The sunshine, coming from farther away now, is nevertheless clear and bright. There are geraniums still blooming in the big clay pots on the corners of the dock, and there is just a hint of a breeze to ruffle the water. The long weekend, the weekend in which the Escape and I have heralded the Christmas season by drawing a circle encompassing nearly all of southeast Georgia, is winding down.
My mind wanders. I remember where I've been and what I've been doing over the last four days. It's Friday night and I'm in Dublin, smiling as Jackson extends his hand to shake that of Santa. It's Saturday and I'm in Nahunta, reeling off packing tape to attach plastic poinsettias to an ATV for the Christmas parade. It's Sunday and I'm at Lake Blackshear, being fed stories and attention and homemade chicken pot pie. It's Monday and I'm still here.
My shadow is clear and distinct on the flat boards of the dock, but where it falls off into the water, it becomes cloudy and dim, barely visible, as though my head has elected to disassociate itself from the rest of me, as though it has seceded from the imperfect union of the corporeal and the cerebral. I have only to back up a few steps to reestablish the single self, but the feeling of disintegration stays with me.
I have left pieces of myself, like lint from a fuzzy sweater or sand from the bottom of a pair of flip-flops, all along the way. A part of me stayed in Dublin in the blue-eyed gaze of a 5-year-old. A fragment got caught in the crumpled candy wrappers left behind on the parade route. A shard, a scrap, a sliver will remain here when, in just a few minutes, I pack up and head home.
The highway weaves in and out of towns, crosses roads, passes fields. It is a familiar route. My mind wanders. I find myself thinking of Ebenezer Scrooge. It is Christmas, after all, but it takes a while to realize why the villainous, stingy, self-centered Scrooge has made a cameo appearance in my reverie. I see him, accompanied by the various Ghosts of Christmas, moving between present and past, past and future, and I remember something I've heard, a theory about time, a theory that posits that everything that has ever happened or will ever happen is happening right now.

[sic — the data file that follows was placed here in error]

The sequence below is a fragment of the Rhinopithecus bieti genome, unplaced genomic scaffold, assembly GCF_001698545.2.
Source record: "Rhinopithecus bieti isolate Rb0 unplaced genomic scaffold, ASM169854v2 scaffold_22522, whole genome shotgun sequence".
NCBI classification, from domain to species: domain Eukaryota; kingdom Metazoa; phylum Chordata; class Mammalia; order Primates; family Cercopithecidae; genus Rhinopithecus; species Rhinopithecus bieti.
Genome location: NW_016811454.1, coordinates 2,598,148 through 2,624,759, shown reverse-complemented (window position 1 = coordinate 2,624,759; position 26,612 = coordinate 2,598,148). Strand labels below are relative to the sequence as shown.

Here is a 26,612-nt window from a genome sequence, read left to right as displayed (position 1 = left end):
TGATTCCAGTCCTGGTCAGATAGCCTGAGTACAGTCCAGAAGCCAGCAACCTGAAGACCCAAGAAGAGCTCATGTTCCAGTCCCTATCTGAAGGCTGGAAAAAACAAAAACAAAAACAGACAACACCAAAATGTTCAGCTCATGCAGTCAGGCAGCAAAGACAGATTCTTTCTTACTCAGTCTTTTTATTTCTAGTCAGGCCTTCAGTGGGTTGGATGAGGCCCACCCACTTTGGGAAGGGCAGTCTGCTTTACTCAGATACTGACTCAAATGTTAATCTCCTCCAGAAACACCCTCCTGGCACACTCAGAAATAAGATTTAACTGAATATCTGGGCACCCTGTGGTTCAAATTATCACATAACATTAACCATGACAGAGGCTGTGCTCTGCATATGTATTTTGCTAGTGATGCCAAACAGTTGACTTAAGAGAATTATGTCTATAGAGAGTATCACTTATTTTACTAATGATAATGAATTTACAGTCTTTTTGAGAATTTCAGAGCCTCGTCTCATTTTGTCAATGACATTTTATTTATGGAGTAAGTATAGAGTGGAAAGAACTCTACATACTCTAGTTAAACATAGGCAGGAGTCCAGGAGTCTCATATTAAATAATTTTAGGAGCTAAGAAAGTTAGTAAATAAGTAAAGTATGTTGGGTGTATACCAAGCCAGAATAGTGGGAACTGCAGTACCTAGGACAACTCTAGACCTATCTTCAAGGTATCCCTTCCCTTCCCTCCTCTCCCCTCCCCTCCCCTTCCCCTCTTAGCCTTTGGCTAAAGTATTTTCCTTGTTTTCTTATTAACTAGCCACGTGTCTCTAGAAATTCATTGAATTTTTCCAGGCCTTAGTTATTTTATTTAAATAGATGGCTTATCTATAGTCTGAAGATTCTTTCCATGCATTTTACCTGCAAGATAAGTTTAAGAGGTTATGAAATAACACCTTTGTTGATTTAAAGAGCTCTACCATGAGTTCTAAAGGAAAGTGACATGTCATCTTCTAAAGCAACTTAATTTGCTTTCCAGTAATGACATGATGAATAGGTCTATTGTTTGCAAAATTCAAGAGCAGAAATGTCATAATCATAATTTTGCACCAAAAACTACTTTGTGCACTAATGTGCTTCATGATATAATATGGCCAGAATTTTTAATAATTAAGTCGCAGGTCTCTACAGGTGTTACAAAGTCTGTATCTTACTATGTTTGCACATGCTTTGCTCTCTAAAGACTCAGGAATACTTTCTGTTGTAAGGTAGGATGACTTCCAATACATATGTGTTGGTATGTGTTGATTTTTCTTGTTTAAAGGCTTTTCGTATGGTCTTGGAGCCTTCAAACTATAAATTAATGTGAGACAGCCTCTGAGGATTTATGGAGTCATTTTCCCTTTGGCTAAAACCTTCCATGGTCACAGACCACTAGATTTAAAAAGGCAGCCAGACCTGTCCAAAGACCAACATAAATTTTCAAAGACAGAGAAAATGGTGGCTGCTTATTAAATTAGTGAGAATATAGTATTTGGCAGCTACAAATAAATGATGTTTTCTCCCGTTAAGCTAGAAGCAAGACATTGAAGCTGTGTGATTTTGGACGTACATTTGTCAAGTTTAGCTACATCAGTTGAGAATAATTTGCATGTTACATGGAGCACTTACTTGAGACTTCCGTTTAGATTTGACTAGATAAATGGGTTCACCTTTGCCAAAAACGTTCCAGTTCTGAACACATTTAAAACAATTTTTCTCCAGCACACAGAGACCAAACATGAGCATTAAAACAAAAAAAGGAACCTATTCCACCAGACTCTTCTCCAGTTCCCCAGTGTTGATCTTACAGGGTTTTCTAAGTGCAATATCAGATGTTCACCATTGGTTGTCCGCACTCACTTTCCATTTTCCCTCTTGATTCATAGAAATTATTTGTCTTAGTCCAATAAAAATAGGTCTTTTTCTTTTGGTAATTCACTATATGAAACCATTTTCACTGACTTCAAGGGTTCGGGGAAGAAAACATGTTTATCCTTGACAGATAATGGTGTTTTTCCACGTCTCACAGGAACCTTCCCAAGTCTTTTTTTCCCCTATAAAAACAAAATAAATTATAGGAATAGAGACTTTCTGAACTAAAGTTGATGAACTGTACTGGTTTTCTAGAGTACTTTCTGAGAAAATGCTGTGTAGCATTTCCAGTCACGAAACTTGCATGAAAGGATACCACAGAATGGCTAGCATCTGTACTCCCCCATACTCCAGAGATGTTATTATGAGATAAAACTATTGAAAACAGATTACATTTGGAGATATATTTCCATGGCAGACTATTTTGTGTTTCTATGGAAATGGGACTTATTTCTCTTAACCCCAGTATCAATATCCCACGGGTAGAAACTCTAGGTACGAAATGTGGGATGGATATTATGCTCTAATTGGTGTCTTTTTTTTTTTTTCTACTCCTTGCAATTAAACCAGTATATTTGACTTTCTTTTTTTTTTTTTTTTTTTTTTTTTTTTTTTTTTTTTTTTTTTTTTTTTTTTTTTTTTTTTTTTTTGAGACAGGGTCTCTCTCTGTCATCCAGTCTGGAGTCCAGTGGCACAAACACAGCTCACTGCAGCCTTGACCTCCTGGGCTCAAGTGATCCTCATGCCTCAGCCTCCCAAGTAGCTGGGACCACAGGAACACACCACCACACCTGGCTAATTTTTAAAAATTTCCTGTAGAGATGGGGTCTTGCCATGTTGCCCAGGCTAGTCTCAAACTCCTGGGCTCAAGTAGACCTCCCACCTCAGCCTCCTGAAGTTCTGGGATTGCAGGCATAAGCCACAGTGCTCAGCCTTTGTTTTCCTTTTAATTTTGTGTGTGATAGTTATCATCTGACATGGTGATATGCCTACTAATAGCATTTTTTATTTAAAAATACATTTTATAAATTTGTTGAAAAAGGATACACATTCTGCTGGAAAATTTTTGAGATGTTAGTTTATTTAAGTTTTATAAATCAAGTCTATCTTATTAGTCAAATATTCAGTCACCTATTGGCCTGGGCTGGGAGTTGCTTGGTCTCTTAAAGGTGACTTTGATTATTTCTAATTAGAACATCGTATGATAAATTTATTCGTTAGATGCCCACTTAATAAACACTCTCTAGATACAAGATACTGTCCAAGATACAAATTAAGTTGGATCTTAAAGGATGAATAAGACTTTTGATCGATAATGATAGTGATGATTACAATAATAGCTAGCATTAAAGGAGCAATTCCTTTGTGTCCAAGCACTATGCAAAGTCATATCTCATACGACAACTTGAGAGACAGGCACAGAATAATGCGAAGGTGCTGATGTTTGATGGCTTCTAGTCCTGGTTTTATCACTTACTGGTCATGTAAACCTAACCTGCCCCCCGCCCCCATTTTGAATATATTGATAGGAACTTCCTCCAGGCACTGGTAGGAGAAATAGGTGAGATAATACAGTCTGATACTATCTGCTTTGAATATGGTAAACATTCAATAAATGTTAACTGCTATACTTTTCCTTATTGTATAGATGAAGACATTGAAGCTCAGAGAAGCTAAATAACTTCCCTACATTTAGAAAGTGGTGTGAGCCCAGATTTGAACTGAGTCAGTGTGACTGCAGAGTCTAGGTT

The quantum physicists of the world probably lay claim to that theory, but it occurs to me that Ebenezer Scrooge may have proven it for them. May have proven that past, present and future all exist right now, in this moment. May have demonstrated with the power of story that we are never separated from what we have experienced or what we are yet to know. May have given us an explanation for why the past, experienced as memory, and the future, experienced as hope, are as real as what is seen and heard, tasted and touched and smelled. May have offered me a reconciliation of that imperfect union of head and heart, body and soul.
The parts of myself that I thought I'd left behind, I am beginning to see, are both there and here. The parts of myself that I have yet to acquire, I am beginning to sense, are already with me. And the proclamation of "Emmanuel!" imprinted on cards and hung on banners and sung in hymns, means not just that God is with us but that he always has been and always will be.
I set out on Friday not yet ready. Two weeks into Advent, I was not the least prepared, but I was waiting - waiting for that moment of numinous beauty and improbable grace that would make it Christmas.
I found it, somewhere on the highway between Vienna and Hawkinsville, in the face of Ebenezer Scrooge.